Understanding the Bastille Day Massacre

It happened in a moment. The bursts of fireworks in celebration of a nation's independence were replaced with bursts of gunfire, shots fired to fell a man bent on the destruction of innocent lives. The giggles and gasps in wonderment at the colorful display turned to screams and wails as people wandered through bodies left bleeding in the street.

The Bastille Day massacre happened in a moment. But the pain it caused will last a lifetime for those who lost a loved one, who sustained an injury or who witnessed the horror.

Here in the U.S., people are reacting with disbelief, heartbreak and anger. How could something like this happen? What kind of hate motivates this level of destruction and devastation of human life?

While details about the perpetrator or perpetrators of this attack are still coming together at this point, most agree that the attack was committed by one or more Islamic extremists. As the leader of an organization that works with one of the world's most persecuted groups, Christians, I believe I can guess the motive fairly accurately.

Here is the Islamic terrorist's line of thinking:
Europe is in the West.
The West is full of Christians.
Christians must be killed.

To be clear, we are talking about extremists, not all Muslims.

Now many will argue that much of Europe has abandoned its Christian faith and traditions. That can't possibly be right. To them I say you don't understand how Islamic extremists understand religion.

For these terrorists and the groups they represent, religion isn't a matter of belief but of identity. In their minds, you are Christian by virtue of the fact that you were born into a family that either practiced the Christian faith or whose ancestors practiced the Christian faith. They hate you because you are you. You don't have to do, say or believe anything for them to take your life. They simply despise the fact you are you.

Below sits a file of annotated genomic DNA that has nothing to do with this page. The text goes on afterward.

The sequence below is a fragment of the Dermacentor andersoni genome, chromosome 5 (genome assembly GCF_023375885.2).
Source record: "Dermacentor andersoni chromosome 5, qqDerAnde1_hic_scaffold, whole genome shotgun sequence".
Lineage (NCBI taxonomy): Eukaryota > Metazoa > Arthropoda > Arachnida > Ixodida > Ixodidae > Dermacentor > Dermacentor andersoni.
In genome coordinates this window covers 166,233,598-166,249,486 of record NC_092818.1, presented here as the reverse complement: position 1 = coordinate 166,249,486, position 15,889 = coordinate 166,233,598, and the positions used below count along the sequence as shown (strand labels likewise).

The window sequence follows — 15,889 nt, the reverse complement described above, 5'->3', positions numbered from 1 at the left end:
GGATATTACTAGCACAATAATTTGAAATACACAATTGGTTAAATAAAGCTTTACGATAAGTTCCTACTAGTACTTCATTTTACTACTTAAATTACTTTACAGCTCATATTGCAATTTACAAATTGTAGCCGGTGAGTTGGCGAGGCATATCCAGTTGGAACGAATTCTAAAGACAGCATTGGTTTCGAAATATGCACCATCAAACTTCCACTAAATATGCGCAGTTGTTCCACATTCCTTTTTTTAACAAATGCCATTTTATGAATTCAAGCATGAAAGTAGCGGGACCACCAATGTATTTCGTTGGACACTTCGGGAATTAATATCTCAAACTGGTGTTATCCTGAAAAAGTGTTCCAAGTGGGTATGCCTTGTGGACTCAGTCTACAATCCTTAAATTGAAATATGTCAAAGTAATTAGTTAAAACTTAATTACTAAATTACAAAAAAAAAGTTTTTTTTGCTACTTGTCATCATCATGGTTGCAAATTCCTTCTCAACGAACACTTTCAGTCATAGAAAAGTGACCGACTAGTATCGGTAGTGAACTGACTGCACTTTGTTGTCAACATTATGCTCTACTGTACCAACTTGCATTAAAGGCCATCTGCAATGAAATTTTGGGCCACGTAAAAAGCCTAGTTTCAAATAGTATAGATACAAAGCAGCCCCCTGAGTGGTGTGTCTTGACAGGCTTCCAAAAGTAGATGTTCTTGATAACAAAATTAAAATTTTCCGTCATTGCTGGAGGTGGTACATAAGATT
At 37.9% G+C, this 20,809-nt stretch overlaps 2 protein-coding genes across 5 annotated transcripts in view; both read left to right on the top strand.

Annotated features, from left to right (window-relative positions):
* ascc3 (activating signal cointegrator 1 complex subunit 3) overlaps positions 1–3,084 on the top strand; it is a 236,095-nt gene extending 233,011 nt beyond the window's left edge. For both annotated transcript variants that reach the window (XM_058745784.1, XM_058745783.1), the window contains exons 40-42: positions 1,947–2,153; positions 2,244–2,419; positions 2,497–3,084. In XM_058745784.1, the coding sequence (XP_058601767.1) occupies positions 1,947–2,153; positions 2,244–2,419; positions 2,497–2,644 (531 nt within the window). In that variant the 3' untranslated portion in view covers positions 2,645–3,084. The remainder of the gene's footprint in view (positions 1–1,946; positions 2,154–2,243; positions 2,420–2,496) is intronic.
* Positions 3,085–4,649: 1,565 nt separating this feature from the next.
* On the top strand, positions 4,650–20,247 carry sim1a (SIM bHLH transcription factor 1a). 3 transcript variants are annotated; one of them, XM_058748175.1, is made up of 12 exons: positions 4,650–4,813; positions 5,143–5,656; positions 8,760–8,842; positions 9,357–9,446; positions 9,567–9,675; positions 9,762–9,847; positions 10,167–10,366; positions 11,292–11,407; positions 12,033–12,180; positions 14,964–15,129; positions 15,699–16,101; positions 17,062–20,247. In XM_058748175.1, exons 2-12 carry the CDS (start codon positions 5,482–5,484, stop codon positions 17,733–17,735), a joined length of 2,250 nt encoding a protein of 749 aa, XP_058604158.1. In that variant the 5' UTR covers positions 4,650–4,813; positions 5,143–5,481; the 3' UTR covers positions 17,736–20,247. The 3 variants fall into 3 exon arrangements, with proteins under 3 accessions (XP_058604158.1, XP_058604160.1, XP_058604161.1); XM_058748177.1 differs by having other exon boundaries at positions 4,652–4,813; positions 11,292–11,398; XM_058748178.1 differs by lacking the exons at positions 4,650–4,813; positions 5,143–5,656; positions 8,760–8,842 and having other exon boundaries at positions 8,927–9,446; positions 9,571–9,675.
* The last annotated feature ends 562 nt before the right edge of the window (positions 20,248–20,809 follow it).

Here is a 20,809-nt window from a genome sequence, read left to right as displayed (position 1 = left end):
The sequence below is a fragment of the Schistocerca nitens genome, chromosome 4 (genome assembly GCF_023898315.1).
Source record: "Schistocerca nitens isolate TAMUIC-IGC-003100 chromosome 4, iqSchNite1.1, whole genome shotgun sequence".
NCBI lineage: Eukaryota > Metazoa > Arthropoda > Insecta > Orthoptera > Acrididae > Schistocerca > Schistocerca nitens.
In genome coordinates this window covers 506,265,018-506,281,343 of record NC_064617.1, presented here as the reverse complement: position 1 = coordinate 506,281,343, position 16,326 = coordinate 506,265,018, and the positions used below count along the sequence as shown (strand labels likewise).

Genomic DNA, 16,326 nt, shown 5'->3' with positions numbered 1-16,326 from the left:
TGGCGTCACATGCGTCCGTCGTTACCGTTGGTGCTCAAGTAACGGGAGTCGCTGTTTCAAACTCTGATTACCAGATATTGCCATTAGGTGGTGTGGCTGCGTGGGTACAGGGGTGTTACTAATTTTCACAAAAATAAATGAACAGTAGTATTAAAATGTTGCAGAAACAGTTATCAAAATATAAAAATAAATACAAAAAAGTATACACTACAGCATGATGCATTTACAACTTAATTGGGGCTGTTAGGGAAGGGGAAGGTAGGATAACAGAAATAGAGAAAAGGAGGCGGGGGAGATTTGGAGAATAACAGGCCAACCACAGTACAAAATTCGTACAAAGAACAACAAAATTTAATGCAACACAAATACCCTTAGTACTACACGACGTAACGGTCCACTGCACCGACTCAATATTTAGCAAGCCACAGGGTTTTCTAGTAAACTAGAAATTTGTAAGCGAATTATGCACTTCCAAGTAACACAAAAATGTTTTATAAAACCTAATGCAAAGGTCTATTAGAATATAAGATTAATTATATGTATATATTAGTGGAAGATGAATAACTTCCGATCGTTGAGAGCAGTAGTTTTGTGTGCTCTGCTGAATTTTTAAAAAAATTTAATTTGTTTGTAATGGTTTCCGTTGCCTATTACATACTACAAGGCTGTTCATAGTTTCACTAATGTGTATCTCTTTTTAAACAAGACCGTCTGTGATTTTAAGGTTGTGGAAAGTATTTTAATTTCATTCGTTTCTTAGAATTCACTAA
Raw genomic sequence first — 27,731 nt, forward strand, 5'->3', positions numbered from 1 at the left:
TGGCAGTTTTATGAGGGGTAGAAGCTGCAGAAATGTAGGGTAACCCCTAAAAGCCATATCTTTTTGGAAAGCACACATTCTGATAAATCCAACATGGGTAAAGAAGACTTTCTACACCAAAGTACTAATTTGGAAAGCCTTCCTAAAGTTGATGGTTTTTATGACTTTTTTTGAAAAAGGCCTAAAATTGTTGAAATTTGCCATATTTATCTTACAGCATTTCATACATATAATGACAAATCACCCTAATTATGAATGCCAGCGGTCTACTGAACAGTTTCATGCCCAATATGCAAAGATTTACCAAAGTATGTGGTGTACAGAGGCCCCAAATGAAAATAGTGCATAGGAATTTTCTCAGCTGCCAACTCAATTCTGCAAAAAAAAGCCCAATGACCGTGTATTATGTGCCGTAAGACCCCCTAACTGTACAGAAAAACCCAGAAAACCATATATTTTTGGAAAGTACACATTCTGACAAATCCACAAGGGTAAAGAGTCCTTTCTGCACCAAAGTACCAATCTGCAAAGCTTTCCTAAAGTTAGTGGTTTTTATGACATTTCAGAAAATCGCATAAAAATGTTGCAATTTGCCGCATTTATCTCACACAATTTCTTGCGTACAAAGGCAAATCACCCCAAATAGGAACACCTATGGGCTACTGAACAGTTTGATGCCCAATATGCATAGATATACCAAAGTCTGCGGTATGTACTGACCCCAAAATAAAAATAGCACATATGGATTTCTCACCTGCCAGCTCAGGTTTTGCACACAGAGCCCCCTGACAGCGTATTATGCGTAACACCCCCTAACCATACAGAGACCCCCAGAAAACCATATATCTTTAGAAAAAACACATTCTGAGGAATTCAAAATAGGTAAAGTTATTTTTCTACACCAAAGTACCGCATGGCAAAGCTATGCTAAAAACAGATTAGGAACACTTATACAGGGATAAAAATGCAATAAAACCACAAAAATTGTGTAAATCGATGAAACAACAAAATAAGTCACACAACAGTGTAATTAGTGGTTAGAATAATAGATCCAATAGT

But for those who do believe in the Christian faith, for those who publicly identify with the Name and teachings of Christ, their enemies don't just want to kill them; they want them to suffer.

Every day, I hear the stories of those who are killed because they refuse to renounce their faith in Christ. They decline to save their own lives if it means denying the One they call Savior. Earlier this week, a mother of seven was hacked to death in Nigeria while preaching about the love of Jesus. Earlier this month, Sudan detains 14 evangelical Christians for the crime of... being evangelical Christians. And earlier this year, I met with a woman whose husband had been burned alive while out sharing his faith.

Their stories are unique, but they are also far too familiar. Their stories are woven into a tapestry of persecution taking place around the globe.

What happened in France is a tragedy. But it is a tragedy that can and must be understood through the lens of Islamic extremism and its hatred for Christianity. Until this connection is made, the leaders of free nations will never understand the ongoing threat these terror groups pose and will never develop effective strategies for defeating them.